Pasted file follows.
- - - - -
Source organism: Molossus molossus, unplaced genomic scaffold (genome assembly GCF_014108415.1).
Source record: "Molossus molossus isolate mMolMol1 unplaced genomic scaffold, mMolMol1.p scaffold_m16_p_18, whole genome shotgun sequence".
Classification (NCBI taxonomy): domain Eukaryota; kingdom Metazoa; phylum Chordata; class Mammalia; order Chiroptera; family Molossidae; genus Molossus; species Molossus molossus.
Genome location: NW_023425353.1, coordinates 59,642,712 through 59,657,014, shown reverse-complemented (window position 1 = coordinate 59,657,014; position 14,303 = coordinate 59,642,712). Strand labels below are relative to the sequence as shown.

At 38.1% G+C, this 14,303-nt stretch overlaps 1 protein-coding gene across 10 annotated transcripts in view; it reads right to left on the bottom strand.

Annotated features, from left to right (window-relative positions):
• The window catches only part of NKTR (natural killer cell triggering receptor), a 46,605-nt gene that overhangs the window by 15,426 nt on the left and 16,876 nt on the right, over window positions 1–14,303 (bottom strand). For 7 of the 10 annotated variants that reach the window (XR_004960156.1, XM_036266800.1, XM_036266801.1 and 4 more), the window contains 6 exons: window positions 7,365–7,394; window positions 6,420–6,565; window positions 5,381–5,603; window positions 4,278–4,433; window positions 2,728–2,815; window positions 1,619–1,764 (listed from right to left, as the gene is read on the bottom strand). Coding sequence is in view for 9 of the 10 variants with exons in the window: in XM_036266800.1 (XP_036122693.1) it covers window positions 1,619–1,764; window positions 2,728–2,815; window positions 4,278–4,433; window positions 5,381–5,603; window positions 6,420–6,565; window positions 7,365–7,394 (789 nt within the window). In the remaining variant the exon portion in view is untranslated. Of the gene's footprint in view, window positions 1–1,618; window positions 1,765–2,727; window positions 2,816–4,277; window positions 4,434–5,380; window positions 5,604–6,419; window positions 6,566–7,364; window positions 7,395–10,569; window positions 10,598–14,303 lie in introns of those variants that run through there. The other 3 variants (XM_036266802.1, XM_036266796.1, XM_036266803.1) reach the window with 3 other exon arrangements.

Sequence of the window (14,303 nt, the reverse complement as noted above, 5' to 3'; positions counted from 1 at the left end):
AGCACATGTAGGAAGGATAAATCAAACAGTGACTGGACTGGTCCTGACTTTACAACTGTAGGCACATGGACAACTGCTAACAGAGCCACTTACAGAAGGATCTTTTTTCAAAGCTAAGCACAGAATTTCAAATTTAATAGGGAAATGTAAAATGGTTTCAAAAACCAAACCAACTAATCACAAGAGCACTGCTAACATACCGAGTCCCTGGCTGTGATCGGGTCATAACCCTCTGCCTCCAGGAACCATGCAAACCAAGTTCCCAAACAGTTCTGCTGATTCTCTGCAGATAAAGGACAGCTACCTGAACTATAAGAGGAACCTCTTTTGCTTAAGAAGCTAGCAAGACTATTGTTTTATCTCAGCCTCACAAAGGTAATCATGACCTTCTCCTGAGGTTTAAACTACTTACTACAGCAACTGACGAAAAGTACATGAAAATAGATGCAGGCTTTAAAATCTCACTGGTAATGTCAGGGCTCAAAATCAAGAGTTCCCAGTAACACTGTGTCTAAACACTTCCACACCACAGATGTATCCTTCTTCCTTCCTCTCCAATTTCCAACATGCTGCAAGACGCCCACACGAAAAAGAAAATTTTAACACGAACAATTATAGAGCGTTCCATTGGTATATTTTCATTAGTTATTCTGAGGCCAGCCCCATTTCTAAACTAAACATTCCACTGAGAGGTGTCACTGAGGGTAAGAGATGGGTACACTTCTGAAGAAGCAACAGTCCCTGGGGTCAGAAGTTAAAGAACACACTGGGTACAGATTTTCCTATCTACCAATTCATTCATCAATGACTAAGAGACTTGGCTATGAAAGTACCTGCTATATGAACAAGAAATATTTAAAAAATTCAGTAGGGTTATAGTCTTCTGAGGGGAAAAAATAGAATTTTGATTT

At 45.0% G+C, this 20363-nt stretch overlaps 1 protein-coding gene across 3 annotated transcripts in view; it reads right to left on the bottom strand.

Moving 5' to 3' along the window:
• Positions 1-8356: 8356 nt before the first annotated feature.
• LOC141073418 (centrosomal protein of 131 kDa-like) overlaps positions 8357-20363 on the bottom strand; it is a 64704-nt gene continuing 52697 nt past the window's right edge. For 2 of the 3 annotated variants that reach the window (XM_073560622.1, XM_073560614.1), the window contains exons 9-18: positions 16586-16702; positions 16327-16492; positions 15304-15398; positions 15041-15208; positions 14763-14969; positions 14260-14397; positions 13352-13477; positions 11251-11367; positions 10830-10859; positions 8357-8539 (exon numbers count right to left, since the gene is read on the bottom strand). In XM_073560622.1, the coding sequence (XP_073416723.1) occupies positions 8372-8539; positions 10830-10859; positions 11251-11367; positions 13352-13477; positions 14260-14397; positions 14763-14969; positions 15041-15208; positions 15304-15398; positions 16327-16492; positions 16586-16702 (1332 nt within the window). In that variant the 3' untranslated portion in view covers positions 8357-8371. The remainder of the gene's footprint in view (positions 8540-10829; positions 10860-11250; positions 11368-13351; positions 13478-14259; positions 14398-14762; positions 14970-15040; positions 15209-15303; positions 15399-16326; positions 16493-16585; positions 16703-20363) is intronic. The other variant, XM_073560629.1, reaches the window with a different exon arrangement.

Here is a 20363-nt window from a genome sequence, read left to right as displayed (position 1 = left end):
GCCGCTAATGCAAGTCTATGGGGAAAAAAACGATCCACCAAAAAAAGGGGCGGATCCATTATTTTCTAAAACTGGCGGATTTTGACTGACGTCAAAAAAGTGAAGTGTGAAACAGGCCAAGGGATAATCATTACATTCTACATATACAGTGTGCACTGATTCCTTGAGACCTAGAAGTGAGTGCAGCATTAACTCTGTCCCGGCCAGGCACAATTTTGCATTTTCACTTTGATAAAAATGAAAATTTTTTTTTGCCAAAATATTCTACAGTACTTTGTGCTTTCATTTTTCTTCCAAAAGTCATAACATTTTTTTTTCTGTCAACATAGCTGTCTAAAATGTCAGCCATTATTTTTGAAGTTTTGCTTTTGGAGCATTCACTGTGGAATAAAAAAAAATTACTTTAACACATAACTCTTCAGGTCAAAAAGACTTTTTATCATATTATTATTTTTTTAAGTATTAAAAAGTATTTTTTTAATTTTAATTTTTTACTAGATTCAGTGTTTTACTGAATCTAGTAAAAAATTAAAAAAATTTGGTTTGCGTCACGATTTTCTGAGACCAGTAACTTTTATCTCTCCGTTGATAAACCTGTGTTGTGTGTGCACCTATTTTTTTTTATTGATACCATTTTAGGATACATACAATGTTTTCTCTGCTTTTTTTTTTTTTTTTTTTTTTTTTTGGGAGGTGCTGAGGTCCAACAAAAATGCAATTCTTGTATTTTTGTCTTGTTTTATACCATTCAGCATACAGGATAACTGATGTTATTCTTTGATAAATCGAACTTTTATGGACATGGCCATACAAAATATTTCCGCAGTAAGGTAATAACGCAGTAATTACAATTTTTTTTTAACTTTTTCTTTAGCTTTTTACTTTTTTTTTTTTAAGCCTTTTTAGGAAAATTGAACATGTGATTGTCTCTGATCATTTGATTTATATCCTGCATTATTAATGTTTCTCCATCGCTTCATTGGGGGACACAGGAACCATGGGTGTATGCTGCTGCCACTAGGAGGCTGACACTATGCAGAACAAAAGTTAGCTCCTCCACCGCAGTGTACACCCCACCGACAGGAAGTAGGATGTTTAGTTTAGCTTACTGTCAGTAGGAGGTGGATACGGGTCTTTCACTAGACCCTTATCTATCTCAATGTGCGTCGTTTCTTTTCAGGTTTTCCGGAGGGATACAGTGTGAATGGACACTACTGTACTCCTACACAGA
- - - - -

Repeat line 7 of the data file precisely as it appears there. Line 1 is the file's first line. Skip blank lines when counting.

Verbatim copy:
• The window catches only part of NKTR (natural killer cell triggering receptor), a 46,605-nt gene that overhangs the window by 15,426 nt on the left and 16,876 nt on the right, over window positions 1–14,303 (bottom strand). For 7 of the 10 annotated variants that reach the window (XR_004960156.1, XM_036266800.1, XM_036266801.1 and 4 more), the window contains 6 exons: window positions 7,365–7,394; window positions 6,420–6,565; window positions 5,381–5,603; window positions 4,278–4,433; window positions 2,728–2,815; window positions 1,619–1,764 (listed from right to left, as the gene is read on the bottom strand). Coding sequence is in view for 9 of the 10 variants with exons in the window: in XM_036266800.1 (XP_036122693.1) it covers window positions 1,619–1,764; window positions 2,728–2,815; window positions 4,278–4,433; window positions 5,381–5,603; window positions 6,420–6,565; window positions 7,365–7,394 (789 nt within the window). In the remaining variant the exon portion in view is untranslated. Of the gene's footprint in view, window positions 1–1,618; window positions 1,765–2,727; window positions 2,816–4,277; window positions 4,434–5,380; window positions 5,604–6,419; window positions 6,566–7,364; window positions 7,395–10,569; window positions 10,598–14,303 lie in introns of those variants that run through there. The other 3 variants (XM_036266802.1, XM_036266796.1, XM_036266803.1) reach the window with 3 other exon arrangements.